But here is a photo of the huge mound of bushes I whacked off the driveway so people could drive down without getting smacked in the face. The box and sacks are full of thistles and tansy I pulled out of our fields. The sacks are now covered with a blue tarp because the horses were in the orchard where that burn pile resides and decided that sacked thistles must be tasty, scattering them and the sacks all over the place. I had to resack all those thistles that I'd spent many days pulling. I was not happy. The horses are now banned from the orchard. Also pictured is the driveway, de-brushed. One can even drive to the barn now without getting attacked by blackberry vines. At least until they grow back out again.
I also cleaned two buck pens that had not been cleaned in a very long time. Many many loads like this one went to the chicken yard. I have two more pens to clean, much deeper than the first two. They'll have to wait for cooler weather. One of the pens I cleaned will temporarily house the new Livestock Guardian puppy that is due to arrive next week. More about that another time.
Johnny, when he's not being dragged to the coast to assist in Black Oystercatcher surveys, has been working on the new barn design and doing ground work. The water and electric lines are laid, holes dug for posts; all's ready for the concrete people. Johnny also seems to have oozed back into working for other people a bit... small jobs... for neighbors and friends. His back is good most of the time, but not all of the time.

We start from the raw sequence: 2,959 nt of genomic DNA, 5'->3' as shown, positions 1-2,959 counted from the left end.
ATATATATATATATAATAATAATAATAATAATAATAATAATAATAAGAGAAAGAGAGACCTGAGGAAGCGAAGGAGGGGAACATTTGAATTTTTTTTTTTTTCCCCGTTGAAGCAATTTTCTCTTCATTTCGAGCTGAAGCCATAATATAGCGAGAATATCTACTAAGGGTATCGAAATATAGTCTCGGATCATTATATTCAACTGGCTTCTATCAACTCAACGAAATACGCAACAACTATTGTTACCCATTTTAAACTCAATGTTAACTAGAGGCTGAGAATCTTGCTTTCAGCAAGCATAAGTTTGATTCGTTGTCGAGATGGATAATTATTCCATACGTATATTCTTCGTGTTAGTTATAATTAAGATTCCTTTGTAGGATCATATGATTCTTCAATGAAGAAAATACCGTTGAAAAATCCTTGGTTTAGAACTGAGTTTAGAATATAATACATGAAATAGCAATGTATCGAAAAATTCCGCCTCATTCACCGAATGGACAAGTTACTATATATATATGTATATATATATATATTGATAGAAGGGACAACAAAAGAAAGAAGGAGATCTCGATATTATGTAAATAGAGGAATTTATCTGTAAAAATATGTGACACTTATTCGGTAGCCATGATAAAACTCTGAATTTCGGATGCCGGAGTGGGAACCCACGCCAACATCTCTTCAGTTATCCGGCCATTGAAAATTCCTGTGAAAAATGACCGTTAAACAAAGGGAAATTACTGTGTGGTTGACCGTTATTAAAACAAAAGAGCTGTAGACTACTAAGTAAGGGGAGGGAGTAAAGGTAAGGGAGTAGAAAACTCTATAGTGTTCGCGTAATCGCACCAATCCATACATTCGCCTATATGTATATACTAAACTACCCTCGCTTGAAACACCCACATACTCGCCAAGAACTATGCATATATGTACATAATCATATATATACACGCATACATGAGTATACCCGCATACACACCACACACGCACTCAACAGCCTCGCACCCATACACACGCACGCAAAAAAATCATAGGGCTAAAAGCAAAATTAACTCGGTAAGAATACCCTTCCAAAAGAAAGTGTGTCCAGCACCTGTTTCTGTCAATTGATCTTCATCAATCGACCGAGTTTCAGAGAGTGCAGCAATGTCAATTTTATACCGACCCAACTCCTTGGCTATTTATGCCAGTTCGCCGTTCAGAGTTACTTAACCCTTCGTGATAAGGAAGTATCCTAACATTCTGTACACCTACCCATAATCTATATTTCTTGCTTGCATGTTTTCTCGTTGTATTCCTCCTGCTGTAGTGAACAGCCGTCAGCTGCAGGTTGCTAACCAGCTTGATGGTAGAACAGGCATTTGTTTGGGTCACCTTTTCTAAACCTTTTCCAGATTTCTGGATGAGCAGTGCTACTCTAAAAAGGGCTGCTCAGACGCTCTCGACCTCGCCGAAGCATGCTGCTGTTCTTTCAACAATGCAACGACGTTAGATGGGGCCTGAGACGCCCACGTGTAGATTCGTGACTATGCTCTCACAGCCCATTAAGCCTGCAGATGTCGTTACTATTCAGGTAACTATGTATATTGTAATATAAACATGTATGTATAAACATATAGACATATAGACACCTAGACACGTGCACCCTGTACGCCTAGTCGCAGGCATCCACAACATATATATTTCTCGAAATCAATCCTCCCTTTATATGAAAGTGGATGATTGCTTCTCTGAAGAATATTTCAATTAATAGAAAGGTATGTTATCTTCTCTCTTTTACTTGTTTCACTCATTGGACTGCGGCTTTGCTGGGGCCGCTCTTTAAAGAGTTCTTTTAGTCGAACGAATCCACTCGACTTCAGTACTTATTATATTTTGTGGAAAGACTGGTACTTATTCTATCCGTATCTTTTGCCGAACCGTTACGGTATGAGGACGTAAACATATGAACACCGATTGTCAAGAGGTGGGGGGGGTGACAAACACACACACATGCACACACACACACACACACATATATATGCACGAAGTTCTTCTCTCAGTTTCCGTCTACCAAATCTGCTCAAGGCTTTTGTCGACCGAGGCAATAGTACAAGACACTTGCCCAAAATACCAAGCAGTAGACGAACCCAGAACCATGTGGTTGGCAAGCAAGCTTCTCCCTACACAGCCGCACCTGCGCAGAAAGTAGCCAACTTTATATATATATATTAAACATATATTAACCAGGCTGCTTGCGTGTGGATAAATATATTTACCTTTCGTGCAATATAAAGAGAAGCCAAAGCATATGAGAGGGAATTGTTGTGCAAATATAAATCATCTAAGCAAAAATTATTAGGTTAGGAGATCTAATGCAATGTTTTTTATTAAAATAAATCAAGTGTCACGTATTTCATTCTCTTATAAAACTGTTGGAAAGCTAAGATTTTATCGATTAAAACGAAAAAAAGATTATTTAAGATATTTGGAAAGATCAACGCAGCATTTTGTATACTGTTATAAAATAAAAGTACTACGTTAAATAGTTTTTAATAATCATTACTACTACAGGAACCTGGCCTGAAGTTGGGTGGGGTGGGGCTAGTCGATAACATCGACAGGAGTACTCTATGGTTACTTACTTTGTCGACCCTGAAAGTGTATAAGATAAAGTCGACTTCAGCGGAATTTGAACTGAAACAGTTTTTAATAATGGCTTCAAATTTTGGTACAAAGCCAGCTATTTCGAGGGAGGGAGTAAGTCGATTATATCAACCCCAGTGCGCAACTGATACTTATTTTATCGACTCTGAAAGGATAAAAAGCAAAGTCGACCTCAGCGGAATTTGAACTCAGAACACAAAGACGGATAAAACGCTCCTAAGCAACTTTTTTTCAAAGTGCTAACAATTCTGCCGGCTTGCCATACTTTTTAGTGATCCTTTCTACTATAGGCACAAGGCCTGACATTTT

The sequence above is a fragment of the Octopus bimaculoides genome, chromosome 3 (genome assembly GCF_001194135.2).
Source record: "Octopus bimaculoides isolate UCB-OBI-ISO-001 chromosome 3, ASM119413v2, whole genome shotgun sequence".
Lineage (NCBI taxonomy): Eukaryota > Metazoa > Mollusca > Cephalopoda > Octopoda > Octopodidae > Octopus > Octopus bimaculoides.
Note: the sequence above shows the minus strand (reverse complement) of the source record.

In bird news (and there's always bird news), many families of quail patrol the driveway and the area in front of the barn where grain magically appears most mornings. So many quail patrol the driveway that we're making signs to encourage people to slow down. More about that another time. A barn owl is nesting again in the loft... I'm not sure if it's the same one that nested earlier in the year or a different one.
And, of course, there have been those trips to the coast. Johnny has hiked a few of them with me... probably more than he should have. This sign says the first half mile of the Hart's Cove trail is rather steep. "Rather steep" is like "rather pregnant". It's steep. Period. But it didn't seem half as steep going down as it did coming back up. And we didn't even find any Oystercatchers.
The view, though, was, as always, lovely. Sea lions were sacked out all over the rocks by the waterfall. They have the right idea for what to do on a hot day.